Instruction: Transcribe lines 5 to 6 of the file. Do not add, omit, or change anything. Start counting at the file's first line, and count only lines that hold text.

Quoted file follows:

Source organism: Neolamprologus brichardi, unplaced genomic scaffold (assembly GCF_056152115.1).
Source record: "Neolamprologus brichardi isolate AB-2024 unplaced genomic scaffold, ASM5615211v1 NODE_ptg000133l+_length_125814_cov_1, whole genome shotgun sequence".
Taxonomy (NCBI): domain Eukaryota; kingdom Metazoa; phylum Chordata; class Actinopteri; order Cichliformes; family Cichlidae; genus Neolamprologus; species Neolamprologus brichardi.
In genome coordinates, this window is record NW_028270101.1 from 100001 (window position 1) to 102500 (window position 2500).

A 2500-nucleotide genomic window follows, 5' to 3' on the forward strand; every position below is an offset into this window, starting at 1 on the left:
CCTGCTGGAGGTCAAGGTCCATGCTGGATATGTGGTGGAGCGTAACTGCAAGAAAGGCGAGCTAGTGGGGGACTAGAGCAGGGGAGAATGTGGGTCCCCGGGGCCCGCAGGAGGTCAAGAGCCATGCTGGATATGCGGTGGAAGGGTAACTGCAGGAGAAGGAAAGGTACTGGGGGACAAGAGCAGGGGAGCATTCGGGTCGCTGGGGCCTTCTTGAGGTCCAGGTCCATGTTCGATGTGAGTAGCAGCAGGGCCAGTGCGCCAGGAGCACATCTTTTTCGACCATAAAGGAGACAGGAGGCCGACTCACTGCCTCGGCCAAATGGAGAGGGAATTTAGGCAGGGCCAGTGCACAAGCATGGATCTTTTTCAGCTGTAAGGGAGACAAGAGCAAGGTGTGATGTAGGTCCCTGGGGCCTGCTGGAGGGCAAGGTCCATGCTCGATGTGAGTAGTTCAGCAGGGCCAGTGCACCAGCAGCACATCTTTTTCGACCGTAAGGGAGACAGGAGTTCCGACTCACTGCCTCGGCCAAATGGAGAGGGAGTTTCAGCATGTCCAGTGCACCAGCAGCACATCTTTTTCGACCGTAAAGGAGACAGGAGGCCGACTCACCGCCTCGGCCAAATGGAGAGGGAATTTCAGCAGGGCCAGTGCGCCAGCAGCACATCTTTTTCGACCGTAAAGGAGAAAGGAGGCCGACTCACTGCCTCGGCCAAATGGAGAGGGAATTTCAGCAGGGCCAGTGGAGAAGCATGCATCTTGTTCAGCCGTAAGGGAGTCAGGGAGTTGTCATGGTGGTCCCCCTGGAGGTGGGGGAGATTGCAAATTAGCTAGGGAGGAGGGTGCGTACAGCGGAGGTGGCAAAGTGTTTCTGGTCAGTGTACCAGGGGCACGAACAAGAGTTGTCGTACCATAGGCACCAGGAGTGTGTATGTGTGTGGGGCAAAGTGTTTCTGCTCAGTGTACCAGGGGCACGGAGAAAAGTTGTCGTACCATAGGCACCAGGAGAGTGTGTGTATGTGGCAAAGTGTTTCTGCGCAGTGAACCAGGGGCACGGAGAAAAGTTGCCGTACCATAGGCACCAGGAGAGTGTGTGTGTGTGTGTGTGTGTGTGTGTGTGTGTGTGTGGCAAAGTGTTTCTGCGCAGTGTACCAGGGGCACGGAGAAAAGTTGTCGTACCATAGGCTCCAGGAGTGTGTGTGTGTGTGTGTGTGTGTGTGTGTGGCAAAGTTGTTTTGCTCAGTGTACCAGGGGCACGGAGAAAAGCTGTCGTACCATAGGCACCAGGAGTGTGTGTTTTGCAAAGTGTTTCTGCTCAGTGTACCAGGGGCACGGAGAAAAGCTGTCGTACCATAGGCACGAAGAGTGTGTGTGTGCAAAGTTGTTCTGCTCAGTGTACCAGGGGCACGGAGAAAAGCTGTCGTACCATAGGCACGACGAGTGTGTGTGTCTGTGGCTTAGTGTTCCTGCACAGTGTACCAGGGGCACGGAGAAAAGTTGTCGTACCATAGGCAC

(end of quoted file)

A 2500-nucleotide genomic window follows, 5' to 3' on the forward strand; every position below is an offset into this window, starting at 1 on the left:
CCTGCTGGAGGTCAAGGTCCATGCTGGATATGTGGTGGAGCGTAACTGCAAGAAAGGCGAGCTAGTGGGGGACTAGAGCAGGGGAGAATGTGGGTCCCCGGGGCCCGCAGGAGGTCAAGAGCCATGCTGGATATGCGGTGGAAGGGTAACTGCAGGAGAAGGAAAGGTACTGGGGGACAAGAGCAGGGGAGCATTCGGGTCGCTGGGGCCTTCTTGAGGTCCAGGTCCATGTTCGATGTGAGTAGCAGCAGGGCCAGTGCGCCAGGAGCACATCTTTTTCGACCATAAAGGAGACAGGAGGCCGACTCACTGCCTCGGCCAAATGGAGAGGGAATTTAGGCAGGGCCAGTGCACAAGCATGGATCTTTTTCAGCTGTAAGGGAGACAAGAGCAAGGTGTGATGTAGGTCCCTGGGGCCTGCTGGAGGGCAAGGTCCATGCTCGATGTGAGTAGTTCAGCAGGGCCAGTGCACCAGCAGCACATCTTTTTCGACCGTAAGGGAGACAGGAGTTCCGACTCACTGCCTCGGCCAAATGGAGAGGGAGTTTCAGCATGTCCAGTGCACCAGCAGCACATCTTTTTCGACCGTAAAGGAGACAGGAGGCCGACTCACCGCCTCGGCCAAATGGAGAGGGAATTTCAGCAGGGCCAGTGCGCCAGCAGCACATCTTTTTCGACCGTAAAGGAGAAAGGAGGCCGACTCACTGCCTCGGCCAAATGGAGAGGGAATTTCAGCAGGGCCAGTGGAGAAGCATGCATCTTGTTCAGCCGTAAGGGAGTCAGGGAGTTGTCATGGTGGTCCCCCTGGAGGTGGGGGAGATTGCAAATTAGCTAGGGAGGAGGGTGCGTACAGCGGAGGTGGCAAAGTGTTTCTGGTCAGTGTACCAGGGGCACGAACAAGAGTTGTCGTACCATAGGCACCAGGAGTGTGTATGTGTGTGGGGCAAAGTGTTTCTGCTCAGTGTACCAGGGGCACGGAGAAAAGTTGTCGTACCATAGGCACCAGGAGAGTGTGTGTATGTGGCAAAGTGTTTCTGCGCAGTGAACCAGGGGCACGGAGAAAAGTTGCCGTACCATAGGCACCAGGAGAGTGTGTGTGTGTGTGTGTGTGTGTGTGTGTGTGTGTGTGGCAAAGTGTTTCTGCGCAGTGTACCAGGGGCACGGAGAAAAGTTGTCGTACCATAGGCTCCAGGAGTGTGTGTGTGTGTGTGTGTGTGTGTGTGTGGCAAAGTTGTTTTGCTCAGTGTACCAGGGGCACGGAGAAAAGCTGTCGTACCATAGGCACCAGGAGTGTGTGTTTTGCAAAGTGTTTCTGCTCAGTGTACCAGGGGCACGGAGAAAAGCTGTCGTACCATAGGCACGAAGAGTGTGTGTGTGCAAAGTTGTTCTGCTCAGTGTACCAGGGGCACGGAGAAAAGCTGTCGTACCATAGGCACGACGAGTGTGTGTGTCTGTGGCTTAGTGTTCCTGCACAGTGTACCAGGGGCACGGAGAAAAGTTGTCGTACCATAGGCAC